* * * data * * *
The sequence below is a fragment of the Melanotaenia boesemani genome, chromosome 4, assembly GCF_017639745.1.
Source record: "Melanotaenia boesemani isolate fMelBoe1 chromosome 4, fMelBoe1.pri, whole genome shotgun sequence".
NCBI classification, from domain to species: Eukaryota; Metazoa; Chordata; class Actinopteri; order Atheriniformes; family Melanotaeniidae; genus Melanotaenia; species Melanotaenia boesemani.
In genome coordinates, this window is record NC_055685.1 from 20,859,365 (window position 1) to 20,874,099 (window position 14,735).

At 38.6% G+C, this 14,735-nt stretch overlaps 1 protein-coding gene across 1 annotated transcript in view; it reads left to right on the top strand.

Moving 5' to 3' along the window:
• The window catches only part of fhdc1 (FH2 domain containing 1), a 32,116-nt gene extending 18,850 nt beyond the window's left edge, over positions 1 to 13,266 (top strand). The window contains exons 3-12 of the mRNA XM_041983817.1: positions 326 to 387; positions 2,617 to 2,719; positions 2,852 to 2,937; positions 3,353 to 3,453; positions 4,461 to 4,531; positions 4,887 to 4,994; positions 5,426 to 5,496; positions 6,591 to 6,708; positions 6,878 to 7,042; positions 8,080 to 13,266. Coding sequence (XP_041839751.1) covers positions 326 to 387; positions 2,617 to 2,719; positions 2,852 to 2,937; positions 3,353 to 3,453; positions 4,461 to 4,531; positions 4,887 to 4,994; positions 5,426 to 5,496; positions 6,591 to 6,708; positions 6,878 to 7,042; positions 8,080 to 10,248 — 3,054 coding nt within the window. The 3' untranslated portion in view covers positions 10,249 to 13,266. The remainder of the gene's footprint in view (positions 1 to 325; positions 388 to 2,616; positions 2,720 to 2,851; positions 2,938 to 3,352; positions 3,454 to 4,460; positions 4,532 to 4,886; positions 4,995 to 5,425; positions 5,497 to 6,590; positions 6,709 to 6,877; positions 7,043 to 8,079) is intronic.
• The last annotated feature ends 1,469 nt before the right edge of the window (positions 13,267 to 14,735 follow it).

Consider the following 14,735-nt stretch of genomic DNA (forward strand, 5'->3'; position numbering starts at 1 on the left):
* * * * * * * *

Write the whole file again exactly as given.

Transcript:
The sequence below is a fragment of the Melanotaenia boesemani genome, chromosome 4, assembly GCF_017639745.1.
Source record: "Melanotaenia boesemani isolate fMelBoe1 chromosome 4, fMelBoe1.pri, whole genome shotgun sequence".
NCBI classification, from domain to species: Eukaryota; Metazoa; Chordata; class Actinopteri; order Atheriniformes; family Melanotaeniidae; genus Melanotaenia; species Melanotaenia boesemani.
In genome coordinates, this window is record NC_055685.1 from 20,859,365 (window position 1) to 20,874,099 (window position 14,735).

At 38.6% G+C, this 14,735-nt stretch overlaps 1 protein-coding gene across 1 annotated transcript in view; it reads left to right on the top strand.

Moving 5' to 3' along the window:
• The window catches only part of fhdc1 (FH2 domain containing 1), a 32,116-nt gene extending 18,850 nt beyond the window's left edge, over positions 1 to 13,266 (top strand). The window contains exons 3-12 of the mRNA XM_041983817.1: positions 326 to 387; positions 2,617 to 2,719; positions 2,852 to 2,937; positions 3,353 to 3,453; positions 4,461 to 4,531; positions 4,887 to 4,994; positions 5,426 to 5,496; positions 6,591 to 6,708; positions 6,878 to 7,042; positions 8,080 to 13,266. Coding sequence (XP_041839751.1) covers positions 326 to 387; positions 2,617 to 2,719; positions 2,852 to 2,937; positions 3,353 to 3,453; positions 4,461 to 4,531; positions 4,887 to 4,994; positions 5,426 to 5,496; positions 6,591 to 6,708; positions 6,878 to 7,042; positions 8,080 to 10,248 — 3,054 coding nt within the window. The 3' untranslated portion in view covers positions 10,249 to 13,266. The remainder of the gene's footprint in view (positions 1 to 325; positions 388 to 2,616; positions 2,720 to 2,851; positions 2,938 to 3,352; positions 3,454 to 4,460; positions 4,532 to 4,886; positions 4,995 to 5,425; positions 5,497 to 6,590; positions 6,709 to 6,877; positions 7,043 to 8,079) is intronic.
• The last annotated feature ends 1,469 nt before the right edge of the window (positions 13,267 to 14,735 follow it).

Consider the following 14,735-nt stretch of genomic DNA (forward strand, 5'->3'; position numbering starts at 1 on the left):